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Cold Winter Jeopardizes Hundreds of Thousands of Syrian Children

FILE - Syrian refugee children sit at a makeshift settlement in Qab Elias in the Bekaa Valley, Dec. 8, 2014.
FILE - Syrian refugee children sit at a makeshift settlement in Qab Elias in the Bekaa Valley, Dec. 8, 2014.

The U.N. Children’s Fund says it is stepping up assistance for hundreds of thousands of Syrian children at risk of illness and death due to bitterly cold weather.

Harsh winter conditions in the Middle East have made life a misery for millions of people, and children suffering through Syria’s nearly four-year conflict are among the hardest hit.

According to estimates by the U.N. Children’s Fund, at least 7 million internally displaced and refugee children are in desperate need of assistance. UNICEF spokesman Christof Boulierac says the number of vulnerable children is growing on a daily basis.

“Planning has been extremely challenging due to the increasing numbers of families moving to informal settlements," he said. "More and more displaced Syrians have run out of savings and are now having to resort to desperate measures, including moving to settlements as a last resort.”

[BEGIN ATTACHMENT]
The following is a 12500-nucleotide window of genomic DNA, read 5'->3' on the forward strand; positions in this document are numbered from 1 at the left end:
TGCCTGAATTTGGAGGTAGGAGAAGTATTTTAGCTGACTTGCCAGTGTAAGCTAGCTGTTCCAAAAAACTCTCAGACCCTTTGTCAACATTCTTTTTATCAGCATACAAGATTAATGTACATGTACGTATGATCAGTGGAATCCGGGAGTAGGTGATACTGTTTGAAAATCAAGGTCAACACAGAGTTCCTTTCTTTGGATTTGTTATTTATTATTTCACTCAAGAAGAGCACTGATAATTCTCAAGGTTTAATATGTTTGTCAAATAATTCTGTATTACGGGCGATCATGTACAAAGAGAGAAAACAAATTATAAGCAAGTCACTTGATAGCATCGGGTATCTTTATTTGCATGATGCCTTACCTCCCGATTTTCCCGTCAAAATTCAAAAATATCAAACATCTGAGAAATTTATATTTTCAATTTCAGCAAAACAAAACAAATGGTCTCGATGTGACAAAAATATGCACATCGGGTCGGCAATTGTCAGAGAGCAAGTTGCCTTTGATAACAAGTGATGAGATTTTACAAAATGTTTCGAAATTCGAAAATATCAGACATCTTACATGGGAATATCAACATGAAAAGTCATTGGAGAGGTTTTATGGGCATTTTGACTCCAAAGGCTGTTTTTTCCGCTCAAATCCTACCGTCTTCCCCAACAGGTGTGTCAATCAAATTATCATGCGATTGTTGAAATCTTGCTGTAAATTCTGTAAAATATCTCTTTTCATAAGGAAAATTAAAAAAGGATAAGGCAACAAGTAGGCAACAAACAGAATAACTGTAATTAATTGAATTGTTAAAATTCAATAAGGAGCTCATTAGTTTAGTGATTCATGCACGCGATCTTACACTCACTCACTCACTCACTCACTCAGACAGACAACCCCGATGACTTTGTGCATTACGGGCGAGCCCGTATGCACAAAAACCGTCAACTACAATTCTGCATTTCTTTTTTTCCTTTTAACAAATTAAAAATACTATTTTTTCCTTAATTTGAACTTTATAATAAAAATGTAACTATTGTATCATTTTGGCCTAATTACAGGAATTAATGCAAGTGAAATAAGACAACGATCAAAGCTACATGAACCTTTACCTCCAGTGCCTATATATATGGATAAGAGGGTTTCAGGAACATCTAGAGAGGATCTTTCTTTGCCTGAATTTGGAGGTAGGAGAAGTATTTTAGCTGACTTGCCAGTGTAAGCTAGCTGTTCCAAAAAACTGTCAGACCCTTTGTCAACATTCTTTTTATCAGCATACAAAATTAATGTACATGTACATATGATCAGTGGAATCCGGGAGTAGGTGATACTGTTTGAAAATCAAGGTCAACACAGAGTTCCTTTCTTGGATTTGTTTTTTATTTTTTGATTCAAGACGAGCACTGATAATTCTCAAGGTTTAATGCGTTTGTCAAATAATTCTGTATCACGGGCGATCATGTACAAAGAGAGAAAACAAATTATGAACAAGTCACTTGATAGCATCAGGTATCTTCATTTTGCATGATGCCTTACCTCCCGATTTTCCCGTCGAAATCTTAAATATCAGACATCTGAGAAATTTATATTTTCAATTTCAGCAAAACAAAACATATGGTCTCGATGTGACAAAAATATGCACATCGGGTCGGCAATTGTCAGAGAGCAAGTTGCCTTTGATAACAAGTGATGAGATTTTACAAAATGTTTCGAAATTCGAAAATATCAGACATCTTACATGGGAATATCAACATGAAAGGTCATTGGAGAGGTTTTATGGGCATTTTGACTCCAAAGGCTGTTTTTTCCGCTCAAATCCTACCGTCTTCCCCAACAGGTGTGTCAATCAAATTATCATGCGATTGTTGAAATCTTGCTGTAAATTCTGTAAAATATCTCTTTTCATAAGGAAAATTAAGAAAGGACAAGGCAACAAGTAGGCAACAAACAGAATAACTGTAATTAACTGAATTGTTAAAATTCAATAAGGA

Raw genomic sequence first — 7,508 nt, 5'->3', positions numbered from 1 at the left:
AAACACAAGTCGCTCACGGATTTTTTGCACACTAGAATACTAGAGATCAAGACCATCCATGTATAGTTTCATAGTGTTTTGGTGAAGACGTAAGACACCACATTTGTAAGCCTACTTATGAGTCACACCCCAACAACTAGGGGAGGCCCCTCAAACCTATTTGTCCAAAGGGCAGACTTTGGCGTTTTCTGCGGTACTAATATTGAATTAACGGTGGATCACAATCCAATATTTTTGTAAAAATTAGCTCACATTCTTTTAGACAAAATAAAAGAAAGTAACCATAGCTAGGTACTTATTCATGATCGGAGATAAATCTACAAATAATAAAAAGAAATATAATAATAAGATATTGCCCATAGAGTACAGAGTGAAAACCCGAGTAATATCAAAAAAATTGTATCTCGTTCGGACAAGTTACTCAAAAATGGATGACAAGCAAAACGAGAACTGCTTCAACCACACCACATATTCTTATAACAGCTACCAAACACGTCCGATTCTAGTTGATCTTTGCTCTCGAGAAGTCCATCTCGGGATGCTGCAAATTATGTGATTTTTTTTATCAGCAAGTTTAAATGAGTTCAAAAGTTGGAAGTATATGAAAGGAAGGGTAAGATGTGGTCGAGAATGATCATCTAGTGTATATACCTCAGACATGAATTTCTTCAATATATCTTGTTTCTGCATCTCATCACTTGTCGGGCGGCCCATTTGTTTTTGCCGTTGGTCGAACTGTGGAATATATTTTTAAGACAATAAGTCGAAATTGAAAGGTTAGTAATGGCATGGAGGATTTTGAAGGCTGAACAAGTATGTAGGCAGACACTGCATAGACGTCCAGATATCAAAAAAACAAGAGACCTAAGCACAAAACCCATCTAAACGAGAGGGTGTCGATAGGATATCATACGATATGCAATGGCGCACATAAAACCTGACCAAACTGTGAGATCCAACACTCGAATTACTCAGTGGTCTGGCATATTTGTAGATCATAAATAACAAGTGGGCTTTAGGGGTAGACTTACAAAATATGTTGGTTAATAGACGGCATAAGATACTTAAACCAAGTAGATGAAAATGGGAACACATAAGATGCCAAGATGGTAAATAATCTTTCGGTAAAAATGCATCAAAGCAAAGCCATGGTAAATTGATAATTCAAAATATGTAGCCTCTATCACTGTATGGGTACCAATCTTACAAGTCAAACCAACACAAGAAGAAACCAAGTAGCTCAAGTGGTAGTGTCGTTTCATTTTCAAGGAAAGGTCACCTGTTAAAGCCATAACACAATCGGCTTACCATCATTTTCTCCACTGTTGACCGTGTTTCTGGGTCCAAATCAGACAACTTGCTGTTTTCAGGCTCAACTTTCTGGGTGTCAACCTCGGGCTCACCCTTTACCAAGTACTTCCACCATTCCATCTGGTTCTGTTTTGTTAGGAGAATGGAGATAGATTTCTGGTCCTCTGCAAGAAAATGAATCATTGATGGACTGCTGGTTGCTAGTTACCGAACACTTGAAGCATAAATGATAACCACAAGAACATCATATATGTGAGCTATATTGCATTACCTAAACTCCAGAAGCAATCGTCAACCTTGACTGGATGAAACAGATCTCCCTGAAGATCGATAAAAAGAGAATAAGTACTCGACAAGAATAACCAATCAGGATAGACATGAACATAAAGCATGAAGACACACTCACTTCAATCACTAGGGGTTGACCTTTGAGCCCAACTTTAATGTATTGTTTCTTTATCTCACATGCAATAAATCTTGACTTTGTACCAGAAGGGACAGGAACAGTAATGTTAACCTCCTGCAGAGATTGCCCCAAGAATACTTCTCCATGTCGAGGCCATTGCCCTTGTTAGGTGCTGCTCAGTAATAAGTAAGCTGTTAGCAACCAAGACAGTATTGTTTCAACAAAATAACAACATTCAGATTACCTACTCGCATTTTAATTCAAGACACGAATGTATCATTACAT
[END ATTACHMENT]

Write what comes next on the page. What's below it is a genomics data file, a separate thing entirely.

UNICEF has delivered warm clothing, blankets, heating supplies, cash and vouchers to more than 900,000 children in Syria, Iraq, Lebanon, Jordan and Turkey. But Boulierac said this aid has come too late for some, with the agency reporting of at least five children who have died in Syria and one in Lebanon.

The exact number of confirmed, weather-related fatalities, he says, may be greatly underestimated.

“For instance, three family members died in [a] ... neighborhood of Damascus city due to fire caused by using fuel alternatives for heating," he said. "The father and children aged 17 and five ... have died, while the mother and daughter are suffering deep burns.”

Boulierac said similar tragedies are becoming increasingly common throughout the region as the weather worsens, and as essential supplies and health care become scarcer.

UNICEF winter relief items are reaching hundreds of thousands of children in Syria and the four neighboring countries of refuge. While this life-saving aid is important, agency officials agree it pales in comparison to the numbers of children and families whose lives are being devastated by Syria’s war.